Now that the analyst has examined the business environment, read the financial statements, and assessed the quality of the reported numbers, the statements can be analyzed. Financial statement analysis is a broad and complex topic. In this chapter, we discuss comparison analysis, which includes common-size analysis and ratio analysis. Appendix 5A introduces the concept of shareholder value creation and contains a framework designed to help identify it and analyze its determinants via the analysis of ratios as a package (called the ROE model).4 It also describes the basics of cash flow analysis.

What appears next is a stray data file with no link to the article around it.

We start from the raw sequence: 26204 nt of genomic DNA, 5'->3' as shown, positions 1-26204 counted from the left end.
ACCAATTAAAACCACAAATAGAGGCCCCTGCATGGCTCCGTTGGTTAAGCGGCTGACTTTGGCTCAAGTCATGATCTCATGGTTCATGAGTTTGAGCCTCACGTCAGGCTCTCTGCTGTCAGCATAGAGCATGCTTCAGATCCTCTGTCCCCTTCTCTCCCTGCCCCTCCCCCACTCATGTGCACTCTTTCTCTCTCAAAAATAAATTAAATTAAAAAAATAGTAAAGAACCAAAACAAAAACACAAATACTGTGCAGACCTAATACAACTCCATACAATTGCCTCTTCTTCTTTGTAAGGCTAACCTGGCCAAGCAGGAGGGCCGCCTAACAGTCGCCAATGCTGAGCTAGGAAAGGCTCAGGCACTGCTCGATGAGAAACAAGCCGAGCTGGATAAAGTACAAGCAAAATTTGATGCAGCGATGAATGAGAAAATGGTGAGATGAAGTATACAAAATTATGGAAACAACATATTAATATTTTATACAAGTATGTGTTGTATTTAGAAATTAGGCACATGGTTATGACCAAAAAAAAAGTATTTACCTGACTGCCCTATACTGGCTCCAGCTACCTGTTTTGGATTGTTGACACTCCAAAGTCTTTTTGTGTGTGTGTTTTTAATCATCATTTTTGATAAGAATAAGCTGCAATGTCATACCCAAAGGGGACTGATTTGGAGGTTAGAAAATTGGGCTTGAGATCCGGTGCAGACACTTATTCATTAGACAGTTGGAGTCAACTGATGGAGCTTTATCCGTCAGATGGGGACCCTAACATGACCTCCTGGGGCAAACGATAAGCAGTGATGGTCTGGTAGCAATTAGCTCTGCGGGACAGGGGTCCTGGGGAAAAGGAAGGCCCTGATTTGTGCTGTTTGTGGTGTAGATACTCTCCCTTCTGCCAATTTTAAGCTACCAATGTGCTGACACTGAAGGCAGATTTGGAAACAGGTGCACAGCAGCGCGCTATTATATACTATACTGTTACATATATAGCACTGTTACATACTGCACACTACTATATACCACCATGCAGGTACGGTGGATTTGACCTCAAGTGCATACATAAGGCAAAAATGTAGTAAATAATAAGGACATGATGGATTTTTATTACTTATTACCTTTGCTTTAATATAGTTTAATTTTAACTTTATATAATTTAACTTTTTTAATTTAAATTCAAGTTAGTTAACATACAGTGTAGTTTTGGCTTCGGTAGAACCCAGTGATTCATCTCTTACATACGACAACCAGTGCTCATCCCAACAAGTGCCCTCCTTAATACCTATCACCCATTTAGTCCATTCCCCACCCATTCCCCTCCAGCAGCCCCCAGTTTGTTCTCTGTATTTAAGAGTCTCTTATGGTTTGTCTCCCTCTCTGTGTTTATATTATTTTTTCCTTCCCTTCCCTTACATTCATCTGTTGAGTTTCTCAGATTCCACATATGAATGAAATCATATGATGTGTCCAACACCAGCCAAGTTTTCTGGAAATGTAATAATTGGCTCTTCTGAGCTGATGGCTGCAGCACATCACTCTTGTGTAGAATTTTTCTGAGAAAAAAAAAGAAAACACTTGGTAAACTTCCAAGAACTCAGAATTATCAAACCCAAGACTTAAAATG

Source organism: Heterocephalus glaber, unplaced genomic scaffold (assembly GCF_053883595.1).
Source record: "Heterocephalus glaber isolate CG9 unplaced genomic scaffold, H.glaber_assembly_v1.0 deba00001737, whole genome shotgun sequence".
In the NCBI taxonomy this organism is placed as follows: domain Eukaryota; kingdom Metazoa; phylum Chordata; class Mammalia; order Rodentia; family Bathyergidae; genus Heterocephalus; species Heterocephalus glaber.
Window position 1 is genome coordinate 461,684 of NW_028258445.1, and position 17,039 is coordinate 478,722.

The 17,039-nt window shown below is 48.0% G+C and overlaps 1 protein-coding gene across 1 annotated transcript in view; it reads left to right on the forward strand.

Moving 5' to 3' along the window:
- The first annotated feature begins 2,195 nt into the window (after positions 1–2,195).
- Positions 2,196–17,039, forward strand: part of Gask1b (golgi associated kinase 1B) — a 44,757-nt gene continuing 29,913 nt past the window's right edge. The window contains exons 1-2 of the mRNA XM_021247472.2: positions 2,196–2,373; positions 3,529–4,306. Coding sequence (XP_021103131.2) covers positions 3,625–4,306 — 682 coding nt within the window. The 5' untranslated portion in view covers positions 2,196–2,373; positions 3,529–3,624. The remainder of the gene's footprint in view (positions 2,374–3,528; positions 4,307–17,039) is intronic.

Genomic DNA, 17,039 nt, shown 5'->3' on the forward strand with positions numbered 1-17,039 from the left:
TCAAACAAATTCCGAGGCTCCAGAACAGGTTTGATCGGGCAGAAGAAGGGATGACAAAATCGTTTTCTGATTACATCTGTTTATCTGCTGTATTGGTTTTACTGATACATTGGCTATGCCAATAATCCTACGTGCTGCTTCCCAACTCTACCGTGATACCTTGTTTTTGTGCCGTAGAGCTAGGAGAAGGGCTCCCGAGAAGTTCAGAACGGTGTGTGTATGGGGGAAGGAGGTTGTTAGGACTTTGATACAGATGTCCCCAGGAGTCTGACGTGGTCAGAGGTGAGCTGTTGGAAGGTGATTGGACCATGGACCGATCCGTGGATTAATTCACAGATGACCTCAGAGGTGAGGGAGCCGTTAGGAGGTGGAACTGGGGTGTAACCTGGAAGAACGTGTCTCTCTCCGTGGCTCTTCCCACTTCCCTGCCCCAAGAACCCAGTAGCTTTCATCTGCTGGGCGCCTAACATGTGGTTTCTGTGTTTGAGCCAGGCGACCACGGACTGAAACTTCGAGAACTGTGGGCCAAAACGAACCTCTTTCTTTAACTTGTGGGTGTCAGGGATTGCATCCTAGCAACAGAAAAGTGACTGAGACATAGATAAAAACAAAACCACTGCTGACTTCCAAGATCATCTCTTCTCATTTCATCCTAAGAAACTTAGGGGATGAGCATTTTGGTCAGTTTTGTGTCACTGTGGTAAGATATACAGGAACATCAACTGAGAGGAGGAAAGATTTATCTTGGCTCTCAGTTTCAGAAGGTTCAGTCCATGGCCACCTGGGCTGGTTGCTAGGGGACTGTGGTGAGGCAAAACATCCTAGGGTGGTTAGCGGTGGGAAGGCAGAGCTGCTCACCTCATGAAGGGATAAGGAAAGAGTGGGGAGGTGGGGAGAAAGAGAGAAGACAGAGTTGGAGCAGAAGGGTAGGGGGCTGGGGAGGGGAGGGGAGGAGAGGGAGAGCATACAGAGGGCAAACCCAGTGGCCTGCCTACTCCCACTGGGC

Accounting numbers are not very meaningful in and of themselves. They become useful only when they are compared to other numbers. For example, suppose that you read in the Wall Street Journal that PepsiCo reported net income of $1 billion for 2010. Would you interpret that announcement as favorable or unfavorable news? This question is difficult to answer in the absence of a basis for comparison. Income of $1 billion is neither large nor small in an absolute sense. It depends on such factors as the amount of net income reported by PepsiCo in previous years, the amount of net income reported by other companies similar to PepsiCo, normally in the same industry, the size of PepsiCo's operations and capital base, or even the profit expected by analysts. Thus, financial accounting numbers are only meaningful when compared to other relevant numbers. Such comparisons ...

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